Differences Between Heinrich Kramer And Witches Of The Middle Ages

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Heinrich Kramer and Witches of the Middle Ages
Heinrich Kramer was an Inquisitor for the Pope Sixtus IV, serving Upper Germany and Tyrol. Being an unsuccessful Inquisitor and highly disliked as such, Kramer requested from the Pope to strictly one journey: to persecute witches. Kramer was granted the Papal Bull named Summis desiderantes affectibus, effective in 1484. This granted Kramer the full power backed by a Papal to persecute possible witchcraft. However, some argue that, since the Papal Bull was not issued during the time of the Malleus Malificarum, but before, raises suspicion in some scholars as to why this is. Some argue that the Papal Bull was never intended to back Kramer in the slightest. This was an odd time in the court system, …show more content…

The witches were at first tried for heresy, which was the act of going against the church, this was tried in the ecclesiastical court. However, when Kramer brought forth the Malleus Malificarum, one of the three parts he had written was how witches were to be prosecuted then how they were before. It demonstrated that the witches in question were instead of being tried under religious court, as they had been, but they were to be tried in secular court, which had the backing of the Malleus Malificarum, where the ecclesiastical court did not. The ecclesiastical court shied away from the Malleus Malificarum from ever becoming a part of the religious court. This was the manifestation of how they used, in Kramer’s terms, physical magic. This was a separate crime not only from going against the church as a heretic, but also committing a crime against the government. As in court today, people are tried for property damage, personal assault, etc. This was also used in trials in the medieval times as well, however, they were not as fair. Kramer’s definition of physical magic opened a new door which allowed these women to be prosecuted in secular court. Especially widows, women had no say in how their trial would be influenced, or how fair of a trial they would have. This included very personal questions asked in front of …show more content…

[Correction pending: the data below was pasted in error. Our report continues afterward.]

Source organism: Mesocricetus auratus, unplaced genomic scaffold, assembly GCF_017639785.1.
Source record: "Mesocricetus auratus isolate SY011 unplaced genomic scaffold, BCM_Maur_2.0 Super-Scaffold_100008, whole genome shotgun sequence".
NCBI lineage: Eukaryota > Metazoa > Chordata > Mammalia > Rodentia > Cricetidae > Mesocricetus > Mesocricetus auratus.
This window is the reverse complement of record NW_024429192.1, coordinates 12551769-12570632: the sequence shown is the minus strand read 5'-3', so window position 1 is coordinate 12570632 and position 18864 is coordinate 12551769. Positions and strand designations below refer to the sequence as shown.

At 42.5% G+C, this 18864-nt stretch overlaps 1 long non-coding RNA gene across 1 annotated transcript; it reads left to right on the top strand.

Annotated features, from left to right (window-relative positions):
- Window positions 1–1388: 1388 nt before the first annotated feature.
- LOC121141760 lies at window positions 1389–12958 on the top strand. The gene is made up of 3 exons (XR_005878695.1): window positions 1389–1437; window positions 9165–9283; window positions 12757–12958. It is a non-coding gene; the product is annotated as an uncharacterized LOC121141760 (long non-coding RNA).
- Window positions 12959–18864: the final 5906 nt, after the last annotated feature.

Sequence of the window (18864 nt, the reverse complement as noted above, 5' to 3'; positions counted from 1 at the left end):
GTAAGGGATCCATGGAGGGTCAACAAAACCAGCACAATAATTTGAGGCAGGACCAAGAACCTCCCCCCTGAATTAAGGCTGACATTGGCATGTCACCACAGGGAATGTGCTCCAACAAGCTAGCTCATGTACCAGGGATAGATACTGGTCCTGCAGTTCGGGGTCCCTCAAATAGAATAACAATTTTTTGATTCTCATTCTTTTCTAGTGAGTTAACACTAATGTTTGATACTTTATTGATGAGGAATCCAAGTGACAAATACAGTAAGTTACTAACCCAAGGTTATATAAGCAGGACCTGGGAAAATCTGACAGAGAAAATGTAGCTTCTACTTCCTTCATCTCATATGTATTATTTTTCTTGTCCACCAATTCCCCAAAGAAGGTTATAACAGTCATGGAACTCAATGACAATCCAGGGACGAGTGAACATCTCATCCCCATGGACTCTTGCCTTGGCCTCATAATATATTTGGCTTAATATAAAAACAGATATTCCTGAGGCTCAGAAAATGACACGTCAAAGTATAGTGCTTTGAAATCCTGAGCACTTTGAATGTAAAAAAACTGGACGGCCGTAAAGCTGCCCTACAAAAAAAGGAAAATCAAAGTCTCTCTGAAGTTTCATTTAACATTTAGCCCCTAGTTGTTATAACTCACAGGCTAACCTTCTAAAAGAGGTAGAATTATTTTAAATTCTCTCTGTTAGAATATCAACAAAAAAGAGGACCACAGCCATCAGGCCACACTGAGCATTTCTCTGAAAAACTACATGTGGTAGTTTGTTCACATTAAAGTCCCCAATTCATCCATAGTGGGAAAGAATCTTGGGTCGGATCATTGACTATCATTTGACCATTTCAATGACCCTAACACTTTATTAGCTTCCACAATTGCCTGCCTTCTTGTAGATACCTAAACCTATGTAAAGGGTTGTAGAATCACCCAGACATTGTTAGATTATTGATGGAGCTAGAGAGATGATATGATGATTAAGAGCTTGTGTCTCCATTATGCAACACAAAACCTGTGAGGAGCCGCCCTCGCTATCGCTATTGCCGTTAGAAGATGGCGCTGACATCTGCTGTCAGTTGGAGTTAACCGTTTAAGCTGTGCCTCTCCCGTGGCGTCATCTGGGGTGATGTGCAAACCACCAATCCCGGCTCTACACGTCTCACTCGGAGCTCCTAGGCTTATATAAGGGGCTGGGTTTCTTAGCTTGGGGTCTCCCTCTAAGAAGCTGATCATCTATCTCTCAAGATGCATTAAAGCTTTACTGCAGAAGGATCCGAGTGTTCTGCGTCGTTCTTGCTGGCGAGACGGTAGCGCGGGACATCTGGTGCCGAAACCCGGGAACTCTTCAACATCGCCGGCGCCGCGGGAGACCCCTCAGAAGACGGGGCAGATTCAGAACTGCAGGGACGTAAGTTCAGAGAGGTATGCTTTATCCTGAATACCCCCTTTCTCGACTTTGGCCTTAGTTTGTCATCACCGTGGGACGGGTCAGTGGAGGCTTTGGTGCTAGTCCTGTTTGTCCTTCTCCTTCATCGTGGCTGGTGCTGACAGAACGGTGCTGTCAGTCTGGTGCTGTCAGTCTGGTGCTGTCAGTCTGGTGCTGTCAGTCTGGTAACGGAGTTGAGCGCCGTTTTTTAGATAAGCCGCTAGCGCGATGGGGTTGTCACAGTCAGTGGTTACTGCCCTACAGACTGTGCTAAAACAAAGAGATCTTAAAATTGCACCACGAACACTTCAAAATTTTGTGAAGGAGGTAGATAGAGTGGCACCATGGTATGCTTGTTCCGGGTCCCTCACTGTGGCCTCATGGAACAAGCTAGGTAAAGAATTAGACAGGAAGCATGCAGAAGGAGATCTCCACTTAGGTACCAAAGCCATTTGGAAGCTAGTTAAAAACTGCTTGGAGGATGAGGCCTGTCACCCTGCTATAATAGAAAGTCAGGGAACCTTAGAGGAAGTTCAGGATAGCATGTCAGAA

“The question’s goal is to “reinforce the late-medieval misogynist understanding of femininity”. Kramer sees that women were the most logical practitioners of magic, and the easiest targets. This was because magic was instinctually physical. like women, therefore women could easily create it as their own and hide it well, as opposed to more intelligent crimes, which were more accompanied with males because of the lack of the masculine touch.This also points to how simple women were as targets. Widows, outcasts, or even healers of European towns and villages kept to themselves, either by choice, or were handicapped, preventing them from mingling with the others. As the anticipation of witches grew, townspeople were becoming more suspicious of their neighbors. Unfortunately for the widows and outcasts, they were the first to be accused. Healers stood on their own, depending if the remedies for which they gave people was a positive or negative change in the

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